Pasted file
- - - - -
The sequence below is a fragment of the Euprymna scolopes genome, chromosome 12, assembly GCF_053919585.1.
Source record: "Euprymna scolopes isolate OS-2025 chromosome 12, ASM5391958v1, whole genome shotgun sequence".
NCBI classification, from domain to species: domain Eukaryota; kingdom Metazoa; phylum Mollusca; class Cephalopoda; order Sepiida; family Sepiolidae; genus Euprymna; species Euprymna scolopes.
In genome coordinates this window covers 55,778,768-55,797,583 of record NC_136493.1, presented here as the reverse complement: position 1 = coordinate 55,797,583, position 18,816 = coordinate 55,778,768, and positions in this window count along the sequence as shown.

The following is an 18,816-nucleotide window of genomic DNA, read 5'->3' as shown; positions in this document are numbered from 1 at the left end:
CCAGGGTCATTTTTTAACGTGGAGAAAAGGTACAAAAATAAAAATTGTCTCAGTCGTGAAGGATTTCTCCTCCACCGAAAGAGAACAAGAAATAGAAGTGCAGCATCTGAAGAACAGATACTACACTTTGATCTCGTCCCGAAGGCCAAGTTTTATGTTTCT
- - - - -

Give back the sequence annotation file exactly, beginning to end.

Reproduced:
The sequence below is a fragment of the Euprymna scolopes genome, chromosome 12, assembly GCF_053919585.1.
Source record: "Euprymna scolopes isolate OS-2025 chromosome 12, ASM5391958v1, whole genome shotgun sequence".
NCBI classification, from domain to species: domain Eukaryota; kingdom Metazoa; phylum Mollusca; class Cephalopoda; order Sepiida; family Sepiolidae; genus Euprymna; species Euprymna scolopes.
In genome coordinates this window covers 55,778,768-55,797,583 of record NC_136493.1, presented here as the reverse complement: position 1 = coordinate 55,797,583, position 18,816 = coordinate 55,778,768, and positions in this window count along the sequence as shown.

The following is an 18,816-nucleotide window of genomic DNA, read 5'->3' as shown; positions in this document are numbered from 1 at the left end:
CCAGGGTCATTTTTTAACGTGGAGAAAAGGTACAAAAATAAAAATTGTCTCAGTCGTGAAGGATTTCTCCTCCACCGAAAGAGAACAAGAAATAGAAGTGCAGCATCTGAAGAACAGATACTACACTTTGATCTCGTCCCGAAGGCCAAGTTTTATGTTTCT